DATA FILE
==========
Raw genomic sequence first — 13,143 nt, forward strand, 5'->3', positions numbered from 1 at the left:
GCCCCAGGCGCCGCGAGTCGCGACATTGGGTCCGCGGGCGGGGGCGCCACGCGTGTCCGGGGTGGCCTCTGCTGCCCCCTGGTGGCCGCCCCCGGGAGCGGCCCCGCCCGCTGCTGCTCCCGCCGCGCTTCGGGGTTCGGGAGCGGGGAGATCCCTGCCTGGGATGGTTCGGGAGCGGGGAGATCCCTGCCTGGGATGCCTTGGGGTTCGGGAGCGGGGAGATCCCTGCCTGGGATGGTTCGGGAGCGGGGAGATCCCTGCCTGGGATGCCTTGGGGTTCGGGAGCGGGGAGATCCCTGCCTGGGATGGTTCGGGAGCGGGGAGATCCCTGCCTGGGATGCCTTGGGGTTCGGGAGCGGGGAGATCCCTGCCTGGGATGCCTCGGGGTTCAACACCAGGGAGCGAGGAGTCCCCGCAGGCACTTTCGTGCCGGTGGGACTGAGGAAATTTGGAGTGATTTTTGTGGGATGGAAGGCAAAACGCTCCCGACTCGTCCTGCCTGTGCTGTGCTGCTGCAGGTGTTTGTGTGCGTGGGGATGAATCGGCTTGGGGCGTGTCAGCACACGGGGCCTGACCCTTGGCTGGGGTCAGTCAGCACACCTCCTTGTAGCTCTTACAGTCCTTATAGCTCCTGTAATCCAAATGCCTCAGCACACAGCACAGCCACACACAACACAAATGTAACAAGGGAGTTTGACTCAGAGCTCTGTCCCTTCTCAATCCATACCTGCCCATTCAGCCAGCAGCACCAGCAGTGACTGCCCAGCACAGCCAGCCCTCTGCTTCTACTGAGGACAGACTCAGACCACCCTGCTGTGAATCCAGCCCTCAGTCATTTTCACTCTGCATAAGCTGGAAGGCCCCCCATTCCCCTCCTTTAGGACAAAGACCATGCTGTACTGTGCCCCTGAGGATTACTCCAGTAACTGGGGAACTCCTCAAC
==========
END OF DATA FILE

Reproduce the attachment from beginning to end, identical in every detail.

Raw genomic sequence first — 13,143 nt, forward strand, 5'->3', positions numbered from 1 at the left:
GCCCCAGGCGCCGCGAGTCGCGACATTGGGTCCGCGGGCGGGGGCGCCACGCGTGTCCGGGGTGGCCTCTGCTGCCCCCTGGTGGCCGCCCCCGGGAGCGGCCCCGCCCGCTGCTGCTCCCGCCGCGCTTCGGGGTTCGGGAGCGGGGAGATCCCTGCCTGGGATGGTTCGGGAGCGGGGAGATCCCTGCCTGGGATGCCTTGGGGTTCGGGAGCGGGGAGATCCCTGCCTGGGATGGTTCGGGAGCGGGGAGATCCCTGCCTGGGATGCCTTGGGGTTCGGGAGCGGGGAGATCCCTGCCTGGGATGGTTCGGGAGCGGGGAGATCCCTGCCTGGGATGCCTTGGGGTTCGGGAGCGGGGAGATCCCTGCCTGGGATGCCTCGGGGTTCAACACCAGGGAGCGAGGAGTCCCCGCAGGCACTTTCGTGCCGGTGGGACTGAGGAAATTTGGAGTGATTTTTGTGGGATGGAAGGCAAAACGCTCCCGACTCGTCCTGCCTGTGCTGTGCTGCTGCAGGTGTTTGTGTGCGTGGGGATGAATCGGCTTGGGGCGTGTCAGCACACGGGGCCTGACCCTTGGCTGGGGTCAGTCAGCACACCTCCTTGTAGCTCTTACAGTCCTTATAGCTCCTGTAATCCAAATGCCTCAGCACACAGCACAGCCACACACAACACAAATGTAACAAGGGAGTTTGACTCAGAGCTCTGTCCCTTCTCAATCCATACCTGCCCATTCAGCCAGCAGCACCAGCAGTGACTGCCCAGCACAGCCAGCCCTCTGCTTCTACTGAGGACAGACTCAGACCACCCTGCTGTGAATCCAGCCCTCAGTCATTTTCACTCTGCATAAGCTGGAAGGCCCCCCATTCCCCTCCTTTAGGACAAAGACCATGCTGTACTGTGCCCCTGAGGATTACTCCAGTAACTGGGGAACTCCTCAAC